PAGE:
Plans for a separate low-cost airline terminal, costing €200 million, were released in March 2016.
Cargo and general aviation
The initial module of the midfield cargo facilities has a capacity of 60,000 tonnes (59,000 long tons; 66,000 short tons) of cargo per year. With the completion of all planned expansions, this could handle up to 600,000 tonnes (590,000 long tons; 660,000 short tons) per year. The general aviation terminal is located in the northern part of BER.
Airport tourism facilities
The Infotower is a 32 metres (105 ft) observation tower located adjacent to the northern cargo terminal. It includes a museum and a gift shop, and is the only portion of the airport currently open to the public. FBB also offers guided tours of the airport which have grown in popularity since the delayed opening.
The air transport wing of the German Defence Ministry (Flugbereitschaft), responsible for government flights, will move to Berlin Brandenburg Airport from its current base at Cologne Bonn Airport. It operates a fleet of Bombardier Global Express, Airbus A319, Airbus A310 and Airbus A340-300 VIP configured aircraft. The Institute for Federal Real Estate is planning to construct a terminal on the northern edge of the airport for use by government officials and to welcome foreign dignitaries during state visits. The glass-and-wood building is expected to be completed by 2016. The former Terminal A of Schönefeld Airport is serving as an interim terminal.
In March 2016, the management of the airport terminated the contract with the German government that guaranteed usage of terminal A of Schönefeld Airport upon the completion of BER. While still not finished, the entire design is now supposed to have a different purpose than government use. The government is supposed to receive some provisional solution. Karsten Mühlenfeld described the termination as a "formality", a description which was disputed by Alexander Dobrindt, the Minister of Transport and Digital Infrastructure. Mühlenfeld suggested the provisional area RAMP1 as a replacement solution for terminal A at the end of February 2016. No construction firm could be found as of May 2016.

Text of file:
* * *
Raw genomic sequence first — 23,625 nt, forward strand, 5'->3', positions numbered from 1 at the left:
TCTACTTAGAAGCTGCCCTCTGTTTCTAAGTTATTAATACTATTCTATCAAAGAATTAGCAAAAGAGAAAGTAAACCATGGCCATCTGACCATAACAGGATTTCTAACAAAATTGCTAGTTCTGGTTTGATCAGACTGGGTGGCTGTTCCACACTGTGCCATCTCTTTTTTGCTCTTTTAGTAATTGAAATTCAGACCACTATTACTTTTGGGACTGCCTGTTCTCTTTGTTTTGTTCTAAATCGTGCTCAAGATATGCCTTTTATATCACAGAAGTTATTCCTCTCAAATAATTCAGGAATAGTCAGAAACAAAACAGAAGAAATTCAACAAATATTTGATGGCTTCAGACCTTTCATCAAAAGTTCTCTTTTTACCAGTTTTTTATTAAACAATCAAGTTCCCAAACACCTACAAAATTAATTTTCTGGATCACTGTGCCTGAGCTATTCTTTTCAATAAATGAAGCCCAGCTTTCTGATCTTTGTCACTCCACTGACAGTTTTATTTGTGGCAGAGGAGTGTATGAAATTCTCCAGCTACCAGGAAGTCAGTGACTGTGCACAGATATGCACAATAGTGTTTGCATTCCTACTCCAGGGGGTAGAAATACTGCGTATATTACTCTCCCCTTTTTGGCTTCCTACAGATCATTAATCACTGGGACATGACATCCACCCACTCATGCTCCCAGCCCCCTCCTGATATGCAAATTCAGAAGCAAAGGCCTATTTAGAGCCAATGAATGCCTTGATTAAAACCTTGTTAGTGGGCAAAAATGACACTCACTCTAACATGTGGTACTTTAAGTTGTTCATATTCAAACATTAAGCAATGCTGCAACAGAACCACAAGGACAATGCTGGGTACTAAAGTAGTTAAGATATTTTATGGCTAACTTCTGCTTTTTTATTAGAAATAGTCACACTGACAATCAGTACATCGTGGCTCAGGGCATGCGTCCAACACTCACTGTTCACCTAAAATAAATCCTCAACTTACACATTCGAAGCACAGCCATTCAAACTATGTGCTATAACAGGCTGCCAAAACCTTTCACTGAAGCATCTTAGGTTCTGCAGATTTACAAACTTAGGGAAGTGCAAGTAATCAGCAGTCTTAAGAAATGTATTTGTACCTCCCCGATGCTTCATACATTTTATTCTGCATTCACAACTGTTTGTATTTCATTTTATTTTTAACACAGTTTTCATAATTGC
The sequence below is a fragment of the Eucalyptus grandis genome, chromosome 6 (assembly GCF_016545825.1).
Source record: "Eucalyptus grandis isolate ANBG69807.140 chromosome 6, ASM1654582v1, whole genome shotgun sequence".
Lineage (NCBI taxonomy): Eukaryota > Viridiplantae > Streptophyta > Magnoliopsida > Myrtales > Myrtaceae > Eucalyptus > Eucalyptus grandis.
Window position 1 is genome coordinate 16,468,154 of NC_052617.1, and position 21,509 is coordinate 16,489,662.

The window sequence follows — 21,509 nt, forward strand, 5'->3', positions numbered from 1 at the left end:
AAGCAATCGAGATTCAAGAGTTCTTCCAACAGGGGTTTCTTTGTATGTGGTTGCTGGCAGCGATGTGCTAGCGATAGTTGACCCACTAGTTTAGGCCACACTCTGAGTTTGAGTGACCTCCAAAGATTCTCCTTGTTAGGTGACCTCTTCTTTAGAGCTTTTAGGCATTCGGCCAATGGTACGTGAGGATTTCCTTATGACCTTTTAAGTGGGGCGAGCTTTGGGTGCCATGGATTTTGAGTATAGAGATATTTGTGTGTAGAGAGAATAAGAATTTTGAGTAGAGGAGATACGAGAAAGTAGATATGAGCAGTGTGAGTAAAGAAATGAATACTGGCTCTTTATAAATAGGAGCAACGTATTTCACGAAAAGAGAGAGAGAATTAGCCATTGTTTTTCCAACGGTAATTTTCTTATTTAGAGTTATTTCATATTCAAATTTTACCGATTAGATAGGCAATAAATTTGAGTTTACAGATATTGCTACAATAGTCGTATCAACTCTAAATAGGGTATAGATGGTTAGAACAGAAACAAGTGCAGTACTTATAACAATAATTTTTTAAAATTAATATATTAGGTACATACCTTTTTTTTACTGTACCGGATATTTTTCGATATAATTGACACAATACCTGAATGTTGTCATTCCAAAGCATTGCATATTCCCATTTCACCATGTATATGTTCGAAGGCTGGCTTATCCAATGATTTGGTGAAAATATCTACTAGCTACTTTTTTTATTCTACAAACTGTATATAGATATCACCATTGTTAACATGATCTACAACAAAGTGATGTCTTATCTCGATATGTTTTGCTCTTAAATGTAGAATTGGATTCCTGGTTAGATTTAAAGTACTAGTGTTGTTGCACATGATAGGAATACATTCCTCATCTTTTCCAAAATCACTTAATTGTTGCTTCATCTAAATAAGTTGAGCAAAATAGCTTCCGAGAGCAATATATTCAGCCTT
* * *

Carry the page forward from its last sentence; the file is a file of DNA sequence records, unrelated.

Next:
Noise abatement regulations in the airport's operating licence mean no take-offs or landings are allowed between midnight and 05:00. The Federal Administrative Court of Germany rejected a lawsuit by residents aiming to extend this night flight ban from 23:00 to 06:00 on 13 October 2011. It was also ruled that affected residents should be provided with additional noise insulation.
Projected passenger volume and expansion plans
Since the German reunification, air traffic in Berlin has grown greatly. In 1991, the combined passenger volume of the city's airports was at 7.9 million per year. By 2014, this number had risen to 28 million. When Berlin Brandenburg opens, it will have a capacity of 27 million passengers per year. It may be expanded by up to two satellite concourses, bringing the terminal capacity to 45 million with runways capable of accommodating 50 million passengers per year. The two satellites, located on the apron parallel to the main pier and linked by tunnel, are included in the construction permit of Berlin Brandenburg Airport, meaning they could be built at any time without further regulatory hurdles or the possibility of third-party objections. A possible third runway could be located in the south, though no such plans exist to date.
Expected airlines and destinations
Air Berlin plans to move its primary hub from Tegel to Berlin Brandenburg. As a member of the Oneworld global airline alliance, Air Berlin requires airport facilities capable of meeting the demands of its connecting passengers which Tegel cannot provide.
With the expected opening of BER 3 June 2012, Lufthansa greatly expanded its presence in Berlin at its interim facilities at Tegel Airport by adding several European destinations. Over the coming years, Lufthansa plans to have all European flights that do not originate or terminate at either Frankfurt Airport or Munich Airport operated by its Germanwings subsidiary, which will likely become one of the largest tenants at BER.
EasyJet will become the leading low-cost carrier at BER in terms of routes served, relocating its current Schönefeld base. If their respective plans concerning Berlin services do not change, Germania and Condor would each have an aircraft base at the new airport.